Will take a second look at Kotlin still, these guys KNOW programming langues.

EDIT: Kotlin looks great (, until I got to Delegated properties... not much better than Scala's invoke dynamic and lazy vals syntax IMHO. I love the compile to JS feature in any case!

EDIT2: correction, love observable, and delegate by map

It seems to me that what you want is a CoffeeScript for JVM, a language that is much more expressive and concise and at the same time can compile to JVM and utilize the aplenty Java libraries.

Like CoffeeScript, this language should mainly follow OOP paradigm, while allows certain kinds of FP features, such as first class functions, seq, etc. Immutability is not forced. Basically, a Scala-minus -- Scala without Haskell stuffs, and much reduced FP features.

This sounds basically like Xtend:

However, I got screwed, I now LIKE my OP / FP mishmash. Perhaps the OP is right, but too late for me, I can't work with any other language now. Haskell is too pure FP, Go doesn't have pattern matching, JavaScript is not typed (perhaps a JVM TypeScript is my ideal solution? or perhaps it's Dart?) same with Ruby and Python I'm stuck with Scala. p.s. if C# was on the JVM I would consider it as well. I'm going to give Kotlin another look though...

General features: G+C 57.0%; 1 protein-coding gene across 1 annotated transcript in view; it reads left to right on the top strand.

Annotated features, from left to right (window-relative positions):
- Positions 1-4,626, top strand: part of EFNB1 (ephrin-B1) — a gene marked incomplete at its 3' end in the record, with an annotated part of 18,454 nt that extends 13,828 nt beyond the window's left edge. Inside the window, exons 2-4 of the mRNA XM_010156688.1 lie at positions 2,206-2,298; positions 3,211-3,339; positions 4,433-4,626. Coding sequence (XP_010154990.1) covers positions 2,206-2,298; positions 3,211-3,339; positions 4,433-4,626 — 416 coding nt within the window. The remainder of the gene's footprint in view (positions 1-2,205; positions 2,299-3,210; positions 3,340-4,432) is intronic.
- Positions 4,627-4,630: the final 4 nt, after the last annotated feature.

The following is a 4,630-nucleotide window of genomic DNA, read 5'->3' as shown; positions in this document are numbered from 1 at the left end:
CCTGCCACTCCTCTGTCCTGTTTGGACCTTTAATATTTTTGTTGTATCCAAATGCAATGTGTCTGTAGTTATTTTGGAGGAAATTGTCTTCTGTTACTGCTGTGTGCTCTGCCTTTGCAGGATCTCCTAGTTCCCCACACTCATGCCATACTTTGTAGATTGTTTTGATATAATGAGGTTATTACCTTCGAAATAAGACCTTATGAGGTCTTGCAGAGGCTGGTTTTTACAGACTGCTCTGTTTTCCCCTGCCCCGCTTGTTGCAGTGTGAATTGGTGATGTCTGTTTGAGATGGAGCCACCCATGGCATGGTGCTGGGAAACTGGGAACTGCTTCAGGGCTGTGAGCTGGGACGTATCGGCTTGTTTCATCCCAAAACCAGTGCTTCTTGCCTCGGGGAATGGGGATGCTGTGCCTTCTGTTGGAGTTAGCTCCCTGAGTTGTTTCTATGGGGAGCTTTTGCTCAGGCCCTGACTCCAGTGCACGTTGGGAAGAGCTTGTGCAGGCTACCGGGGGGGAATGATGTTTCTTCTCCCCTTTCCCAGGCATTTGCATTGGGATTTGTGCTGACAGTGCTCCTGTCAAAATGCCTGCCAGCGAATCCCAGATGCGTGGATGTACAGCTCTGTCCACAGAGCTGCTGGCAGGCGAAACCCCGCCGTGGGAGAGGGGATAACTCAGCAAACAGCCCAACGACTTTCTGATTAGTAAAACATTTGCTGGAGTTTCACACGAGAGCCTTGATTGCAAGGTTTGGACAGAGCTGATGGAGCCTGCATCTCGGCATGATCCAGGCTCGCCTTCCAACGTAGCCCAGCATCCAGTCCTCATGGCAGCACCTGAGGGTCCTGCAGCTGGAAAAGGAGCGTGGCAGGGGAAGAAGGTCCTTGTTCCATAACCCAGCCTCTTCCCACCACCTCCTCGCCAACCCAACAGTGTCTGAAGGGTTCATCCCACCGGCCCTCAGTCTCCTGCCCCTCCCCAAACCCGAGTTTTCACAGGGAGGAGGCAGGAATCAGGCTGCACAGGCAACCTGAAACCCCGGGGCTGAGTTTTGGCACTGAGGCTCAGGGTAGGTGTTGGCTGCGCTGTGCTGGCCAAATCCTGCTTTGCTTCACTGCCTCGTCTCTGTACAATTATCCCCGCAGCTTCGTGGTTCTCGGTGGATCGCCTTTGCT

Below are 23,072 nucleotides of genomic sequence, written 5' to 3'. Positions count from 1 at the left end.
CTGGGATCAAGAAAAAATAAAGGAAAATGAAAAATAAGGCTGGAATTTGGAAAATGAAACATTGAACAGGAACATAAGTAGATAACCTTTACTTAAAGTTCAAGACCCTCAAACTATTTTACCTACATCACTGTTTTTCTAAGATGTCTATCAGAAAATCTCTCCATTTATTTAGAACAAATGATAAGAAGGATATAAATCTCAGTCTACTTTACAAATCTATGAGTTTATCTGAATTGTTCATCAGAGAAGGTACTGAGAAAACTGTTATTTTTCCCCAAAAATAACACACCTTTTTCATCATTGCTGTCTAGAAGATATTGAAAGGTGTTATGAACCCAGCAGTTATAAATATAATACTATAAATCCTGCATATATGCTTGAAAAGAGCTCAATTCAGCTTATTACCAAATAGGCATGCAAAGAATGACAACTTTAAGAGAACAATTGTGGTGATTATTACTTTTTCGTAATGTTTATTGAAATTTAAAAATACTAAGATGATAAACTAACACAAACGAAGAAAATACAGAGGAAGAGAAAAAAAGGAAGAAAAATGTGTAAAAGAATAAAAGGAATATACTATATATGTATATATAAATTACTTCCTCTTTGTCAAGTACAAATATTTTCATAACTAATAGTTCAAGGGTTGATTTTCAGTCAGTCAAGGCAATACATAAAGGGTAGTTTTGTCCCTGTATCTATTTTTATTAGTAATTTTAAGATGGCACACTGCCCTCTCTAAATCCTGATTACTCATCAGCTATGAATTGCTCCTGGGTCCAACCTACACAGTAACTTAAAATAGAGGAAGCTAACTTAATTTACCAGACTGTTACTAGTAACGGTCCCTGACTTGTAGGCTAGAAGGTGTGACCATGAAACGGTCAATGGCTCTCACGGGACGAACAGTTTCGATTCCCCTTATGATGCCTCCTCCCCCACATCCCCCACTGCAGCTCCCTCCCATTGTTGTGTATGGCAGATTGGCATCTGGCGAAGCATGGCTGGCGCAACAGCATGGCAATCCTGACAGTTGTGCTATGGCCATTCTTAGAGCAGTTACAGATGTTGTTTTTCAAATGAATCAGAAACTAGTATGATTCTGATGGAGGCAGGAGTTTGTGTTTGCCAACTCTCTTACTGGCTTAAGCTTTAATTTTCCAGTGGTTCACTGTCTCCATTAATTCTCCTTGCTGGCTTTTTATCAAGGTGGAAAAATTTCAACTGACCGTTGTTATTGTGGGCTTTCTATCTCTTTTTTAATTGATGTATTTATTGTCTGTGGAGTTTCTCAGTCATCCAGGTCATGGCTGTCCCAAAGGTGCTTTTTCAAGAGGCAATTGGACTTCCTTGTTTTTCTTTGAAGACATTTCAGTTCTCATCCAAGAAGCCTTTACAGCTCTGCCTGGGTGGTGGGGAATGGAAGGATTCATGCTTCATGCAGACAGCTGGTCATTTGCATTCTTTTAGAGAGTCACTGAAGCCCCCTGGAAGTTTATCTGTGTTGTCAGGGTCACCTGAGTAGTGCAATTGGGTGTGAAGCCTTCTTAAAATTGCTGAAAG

I think we share a similar background. I was coming from Ruby on Rails and C# background, and now am spreading into JVM via Clojure. Before C#, I did everything in C++, which I don't like. The past few years has seen a turmoil of battles on the web frontend, which caused a huge number of churning without much progress technically, totally waste of time and efforts in the web community.

Now, it seems to me that that turmoil is inching into the backend and JVM. A wrong selection of technology stack would cause a huge waste of time investment. That's why some of us stand up and say no to Scala, which has been aggressively marketed as Java++ for the past few years, and seems to gain some momentum. I personally consider that's a dangerous sign, as the objective of Scala (IMHO) is to replace Java as the mainstream industry language. With the complexity of Scala, can you imagine the average Java programmer starts to write libraries in Scala? That would be disastrous to the whole JVM eco system. We all know what happened to C++.

I personally would go with Clojure, which is at least philosophically coherent. I feel comfortable working in it. Even it may not become mainstream, I am OK with that. Life is short, be happy.

Well we do share the C# background, but I lastly used C# about 8 years ago, a lot has changed.

As much as I would love to have a Ruby background, Ruby (mostly on Rails) for me is a hobby language / framework, can't use it at work, sadly.